I’m able to get you into the song and get you out of the song, and I can tell you what the song needs to do. I often hear, from people who don’t like musicals, that “people don’t just burst into song.”
Of course they do. They rant, they talk to themselves walking along the street, they sing to themselves. We don’t think about it as bursting into song, but that’s what it is.
You won a Pulitzer Prize for ‘Night, Mother as a young writer. How does that affect your career?
The Pulitzer permanently changes your name to “Pulitzer Prize-Winner Marsha Norman.” It guarantees you can earn a living teaching, and it guarantees you get an obituary in the New York Times.
One downside is that people think you’ll keep writing in that vein. But you usually win it because you’ve gotten to the end of the train that got you there—I’m paraphrasing Goethe there. And if you do write something different, the critics get angry that you don’t give them what they know from your winning play. The play after the Pulitzer Prize—they’re going to hate it.
The Pulitzer doesn’t necessarily get you jobs. Winning a Tony get you jobs, which is what happened with me after winning a Tony for The Secret Garden. The producers have a stake in that, they benefit from that award you just won.
It’s a small gang, there are people who should have won the Pulitzer 40 years ago, but because of the luck of the draw that year, they didn’t. When you win the Pulitzer you have to start over.
Your musical work has been adaptations of existing material. Ever think about an original story?
The problem with original books is there are so many opportunities for people to disagree what the project is. When you have material that it’s based on, you can all agree on what it should be. A piece of material that is known to all; it cuts all the arguments in half. You try to get through before you’re dead.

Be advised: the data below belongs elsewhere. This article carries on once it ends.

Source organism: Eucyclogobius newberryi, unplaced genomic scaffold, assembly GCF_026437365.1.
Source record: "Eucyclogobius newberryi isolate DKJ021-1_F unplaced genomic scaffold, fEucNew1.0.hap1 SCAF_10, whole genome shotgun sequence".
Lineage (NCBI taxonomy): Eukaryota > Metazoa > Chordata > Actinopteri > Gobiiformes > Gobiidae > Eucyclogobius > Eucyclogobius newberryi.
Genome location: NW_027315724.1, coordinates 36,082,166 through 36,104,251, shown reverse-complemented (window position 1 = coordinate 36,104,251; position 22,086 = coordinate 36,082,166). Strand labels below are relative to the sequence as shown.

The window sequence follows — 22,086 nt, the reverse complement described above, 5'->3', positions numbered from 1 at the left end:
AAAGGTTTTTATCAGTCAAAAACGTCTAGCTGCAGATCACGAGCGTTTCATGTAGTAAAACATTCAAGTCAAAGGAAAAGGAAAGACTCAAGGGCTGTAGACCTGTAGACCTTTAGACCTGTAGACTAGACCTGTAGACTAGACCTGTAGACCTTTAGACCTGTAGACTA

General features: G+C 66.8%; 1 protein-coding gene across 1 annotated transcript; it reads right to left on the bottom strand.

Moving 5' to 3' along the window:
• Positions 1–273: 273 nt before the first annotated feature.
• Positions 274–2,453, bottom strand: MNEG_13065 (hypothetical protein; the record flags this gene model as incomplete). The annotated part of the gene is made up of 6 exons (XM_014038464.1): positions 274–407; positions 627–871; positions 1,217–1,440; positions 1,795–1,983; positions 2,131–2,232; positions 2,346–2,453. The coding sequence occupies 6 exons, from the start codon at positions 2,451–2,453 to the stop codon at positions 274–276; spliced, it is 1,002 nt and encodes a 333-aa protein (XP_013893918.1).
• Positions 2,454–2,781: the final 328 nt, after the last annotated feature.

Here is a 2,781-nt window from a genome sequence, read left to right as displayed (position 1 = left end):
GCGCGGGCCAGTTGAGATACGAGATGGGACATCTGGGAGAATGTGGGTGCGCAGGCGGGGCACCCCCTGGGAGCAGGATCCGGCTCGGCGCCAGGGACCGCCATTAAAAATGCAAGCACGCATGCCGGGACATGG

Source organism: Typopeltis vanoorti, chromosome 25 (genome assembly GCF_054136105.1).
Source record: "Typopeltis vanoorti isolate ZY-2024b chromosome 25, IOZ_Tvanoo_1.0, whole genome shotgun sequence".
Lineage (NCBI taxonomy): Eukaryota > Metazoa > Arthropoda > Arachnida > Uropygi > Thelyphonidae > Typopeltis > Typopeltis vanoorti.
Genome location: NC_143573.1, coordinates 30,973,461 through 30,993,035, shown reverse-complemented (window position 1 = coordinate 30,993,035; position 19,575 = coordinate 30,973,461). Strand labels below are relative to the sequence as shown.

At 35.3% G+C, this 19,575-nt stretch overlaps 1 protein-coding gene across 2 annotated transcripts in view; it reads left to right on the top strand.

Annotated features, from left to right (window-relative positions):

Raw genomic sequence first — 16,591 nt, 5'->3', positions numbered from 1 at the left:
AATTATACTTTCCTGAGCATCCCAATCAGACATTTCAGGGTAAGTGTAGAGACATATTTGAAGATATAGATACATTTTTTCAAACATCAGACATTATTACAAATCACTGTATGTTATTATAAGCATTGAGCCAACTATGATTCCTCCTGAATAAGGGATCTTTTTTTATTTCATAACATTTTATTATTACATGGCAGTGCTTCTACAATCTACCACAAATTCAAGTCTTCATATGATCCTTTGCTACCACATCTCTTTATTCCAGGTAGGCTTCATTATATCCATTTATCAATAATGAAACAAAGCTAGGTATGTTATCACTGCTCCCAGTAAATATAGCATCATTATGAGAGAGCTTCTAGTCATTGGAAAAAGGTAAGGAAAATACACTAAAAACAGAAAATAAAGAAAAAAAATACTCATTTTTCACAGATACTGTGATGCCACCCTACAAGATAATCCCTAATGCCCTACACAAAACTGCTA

What was your first thought when that opportunity to adapt Bridges came at you?
I had read the book and seen the movie. My initial thought was we couldn’t write a musical for two people. I wanted to know in what context did she make that decision. Everybody knows what you’re doing in the small town, she knows she’s making the decision to have the affair or reject him and stay with her family. That’s what that first song [“To Build a Home”] is about: about home and the isolation of being away from home.
There’s no formula for figuring out which musicals will work and which won’t, but were you surprised that Bridges didn’t have much of a New York run, despite Broadway star Kelli O’Hara?
We opened in a February with 42 inches of snow, and then there was the Super Bowl. This is all hindsight of course. Maybe with a different media campaign, a different time of year, it could have been an entirely different story. André Bishop, who runs Lincoln Center, ran up the aisle after he saw it, sobbing, and found Jason and me and said it’s perfect. But for some reason we couldn’t audiences to come.
People have said so many spectacular things to me about Bridges, so I know that the people it moved it moved to the bottom of the souls. That’s the review I hang on.
Thoughts about the revival of The Color Purple?
It’s brilliant. John Doyle has focused the direction with Celie and the letters, like I focused the book. I didn’t do a single word of change to the book. The composers surrendered about 20 minutes of music that was mainly instrumental. It was mainly scene changes that were tightened. It doesn’t give people any opportunity to escape. It’s a very young cast, and that’s really exciting. I love the positioning of Jennifer Hudson, who is brilliant.